Location: Food and Feed Safety ResearchTitle: Delayed insect access alters carrion decomposition and necrophagous insect community assembly Author
|Crippen, Tawni - Tc|
Submitted to: Ecosphere
Publication Type: Peer Reviewed Journal
Publication Acceptance Date: 3/4/2014
Publication Date: 4/14/2014
Publication URL: http://handle.nal.usda.gov/10113/58701
Citation: Pechal, J.L., Benbow, M.E., Crippen, T.L., Tarone, A.M., Tomberlin, J.K. 2014. Delayed insect access alters carrion decomposition and necrophagous insect community assembly. Ecosphere. 5(4):45. doi: 10.1890/ES14-00022.1. Interpretive Summary: Animal carrion in ecosystems is an unpredictable resource that briefly contributes to the local nutrient value. We hypothesized that delaying insect utilization of animal carrion would cause shifts in the local insect community species and their survival. The study determined that delaying insect access caused an increase in the number of species attracted to carrion once access was allowed. Additionally, during the first five days of decay, carcasses with delayed insect access remained in the bloat stage while those with unrestricted insect access decayed naturally. Therefore, restricting insect access resulted in slower decomposition rates and highlighted the importance of the insect community on the overall decomposition process. Animal decomposition has not been as well studied as other organic matter processes (e.g., leaf detritus). These data suggest that insect interactions with animal carcasses may have broader impacts on the decaying processes and this affects waste management at animal production facilities.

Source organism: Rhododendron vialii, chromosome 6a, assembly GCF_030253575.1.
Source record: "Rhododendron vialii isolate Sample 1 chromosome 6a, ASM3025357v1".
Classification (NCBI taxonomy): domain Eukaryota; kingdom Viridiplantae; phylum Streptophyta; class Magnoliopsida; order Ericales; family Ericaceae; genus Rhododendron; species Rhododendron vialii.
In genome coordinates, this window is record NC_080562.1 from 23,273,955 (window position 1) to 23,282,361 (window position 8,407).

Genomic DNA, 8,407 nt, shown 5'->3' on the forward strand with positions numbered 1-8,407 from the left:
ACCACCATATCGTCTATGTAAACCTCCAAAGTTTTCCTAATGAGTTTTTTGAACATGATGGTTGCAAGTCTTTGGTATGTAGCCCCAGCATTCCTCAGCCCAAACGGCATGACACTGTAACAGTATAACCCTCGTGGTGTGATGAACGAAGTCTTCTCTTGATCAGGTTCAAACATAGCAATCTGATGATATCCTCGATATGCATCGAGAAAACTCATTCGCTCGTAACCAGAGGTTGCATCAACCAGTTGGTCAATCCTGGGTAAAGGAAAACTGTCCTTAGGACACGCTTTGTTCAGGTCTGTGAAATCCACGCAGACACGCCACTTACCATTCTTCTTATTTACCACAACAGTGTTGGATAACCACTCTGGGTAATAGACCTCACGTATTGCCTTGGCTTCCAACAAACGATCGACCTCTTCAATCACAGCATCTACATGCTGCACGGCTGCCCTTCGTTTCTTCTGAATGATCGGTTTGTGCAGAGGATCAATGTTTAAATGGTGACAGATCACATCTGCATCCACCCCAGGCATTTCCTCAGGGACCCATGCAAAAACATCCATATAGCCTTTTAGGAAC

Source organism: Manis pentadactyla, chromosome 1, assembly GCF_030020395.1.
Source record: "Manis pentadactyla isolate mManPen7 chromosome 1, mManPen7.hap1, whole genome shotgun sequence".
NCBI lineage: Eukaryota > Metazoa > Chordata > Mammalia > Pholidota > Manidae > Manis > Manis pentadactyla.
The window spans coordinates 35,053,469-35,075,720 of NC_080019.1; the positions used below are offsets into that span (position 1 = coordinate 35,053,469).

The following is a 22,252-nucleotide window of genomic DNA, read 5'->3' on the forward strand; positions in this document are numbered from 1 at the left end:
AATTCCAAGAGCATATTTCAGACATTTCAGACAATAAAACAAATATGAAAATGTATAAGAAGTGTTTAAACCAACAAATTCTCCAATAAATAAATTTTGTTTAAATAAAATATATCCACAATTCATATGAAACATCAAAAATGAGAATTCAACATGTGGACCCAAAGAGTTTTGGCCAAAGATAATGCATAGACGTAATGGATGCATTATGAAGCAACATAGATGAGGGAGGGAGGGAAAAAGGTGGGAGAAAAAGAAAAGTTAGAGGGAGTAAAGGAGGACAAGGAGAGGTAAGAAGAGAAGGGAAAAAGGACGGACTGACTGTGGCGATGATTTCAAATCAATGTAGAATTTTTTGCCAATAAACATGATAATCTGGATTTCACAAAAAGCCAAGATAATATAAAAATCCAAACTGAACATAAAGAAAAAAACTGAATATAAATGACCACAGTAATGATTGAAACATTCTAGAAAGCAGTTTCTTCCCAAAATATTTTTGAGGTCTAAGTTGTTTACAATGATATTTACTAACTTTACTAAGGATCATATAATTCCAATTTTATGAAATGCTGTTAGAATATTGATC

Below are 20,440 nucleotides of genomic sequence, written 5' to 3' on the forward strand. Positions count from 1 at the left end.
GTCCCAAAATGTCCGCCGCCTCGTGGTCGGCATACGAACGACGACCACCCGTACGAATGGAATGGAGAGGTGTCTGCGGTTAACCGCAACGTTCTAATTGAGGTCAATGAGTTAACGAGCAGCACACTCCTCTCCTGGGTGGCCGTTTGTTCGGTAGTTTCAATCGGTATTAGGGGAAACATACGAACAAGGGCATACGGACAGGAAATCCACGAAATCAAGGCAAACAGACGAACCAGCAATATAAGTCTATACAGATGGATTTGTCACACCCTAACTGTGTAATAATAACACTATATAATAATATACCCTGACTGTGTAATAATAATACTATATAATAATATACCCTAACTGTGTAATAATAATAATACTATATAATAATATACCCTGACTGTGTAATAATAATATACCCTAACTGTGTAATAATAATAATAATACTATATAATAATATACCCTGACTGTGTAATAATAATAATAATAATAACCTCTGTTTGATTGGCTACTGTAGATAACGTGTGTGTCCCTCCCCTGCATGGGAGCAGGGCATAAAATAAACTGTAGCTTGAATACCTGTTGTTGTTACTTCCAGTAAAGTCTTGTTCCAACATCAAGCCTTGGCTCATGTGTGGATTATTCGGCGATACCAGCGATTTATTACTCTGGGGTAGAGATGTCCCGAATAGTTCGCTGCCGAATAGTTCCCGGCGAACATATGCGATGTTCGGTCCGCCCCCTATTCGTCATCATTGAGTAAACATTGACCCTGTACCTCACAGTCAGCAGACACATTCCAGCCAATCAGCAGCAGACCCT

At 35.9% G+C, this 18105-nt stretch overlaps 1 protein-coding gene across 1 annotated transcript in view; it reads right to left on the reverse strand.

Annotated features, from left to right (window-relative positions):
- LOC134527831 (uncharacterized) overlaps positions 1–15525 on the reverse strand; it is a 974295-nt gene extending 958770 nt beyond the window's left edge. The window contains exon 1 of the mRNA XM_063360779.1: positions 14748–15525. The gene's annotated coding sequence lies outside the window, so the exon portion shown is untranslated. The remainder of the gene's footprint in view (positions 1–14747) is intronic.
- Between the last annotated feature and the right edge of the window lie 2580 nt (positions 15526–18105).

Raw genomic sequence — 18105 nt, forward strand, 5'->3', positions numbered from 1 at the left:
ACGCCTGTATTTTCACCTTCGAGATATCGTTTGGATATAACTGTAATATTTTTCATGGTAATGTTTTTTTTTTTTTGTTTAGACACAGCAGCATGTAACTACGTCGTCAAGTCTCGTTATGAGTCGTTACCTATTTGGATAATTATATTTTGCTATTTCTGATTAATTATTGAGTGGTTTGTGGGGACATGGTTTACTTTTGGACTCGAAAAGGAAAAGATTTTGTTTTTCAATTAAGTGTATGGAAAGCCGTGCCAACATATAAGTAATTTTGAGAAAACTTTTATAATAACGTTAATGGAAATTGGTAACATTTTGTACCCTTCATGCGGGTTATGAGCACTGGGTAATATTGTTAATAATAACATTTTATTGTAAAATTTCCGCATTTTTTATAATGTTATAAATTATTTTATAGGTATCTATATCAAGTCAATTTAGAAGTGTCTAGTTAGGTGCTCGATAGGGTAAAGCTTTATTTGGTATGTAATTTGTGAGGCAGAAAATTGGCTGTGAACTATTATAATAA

Technical Abstract: Vertebrate carrion in terrestrial ecosystems is an unpredictable, ephemeral resource pulse that contributes to local biodiversity and nutrient transformation dynamics. We hypothesized that delayed insect access to carrion would demonstrate marked shifts in necrophagous insect community structure, turnover rates, and overall assembly. Despite similarities between taxon arrival patterns, delayed insect access was associated with increased taxon richness and turnover rates of the necrophagous community attracted to carrion. Additionally, during the first five days of decomposition, carcasses with delayed insect access remained in bloat stage while those naturally colonized were in active decomposition. This resulted in marked differences in decomposition rates and highlighted the importance of insect community assembly in the decomposition process. Carrion decomposition has been infrequently studied compared to other organic matter processes (e.g., leaf detritus), and these data suggest that the ecology of carrion-insect interactions can contribute to a broader understanding of decomposition processes and ecosystem function.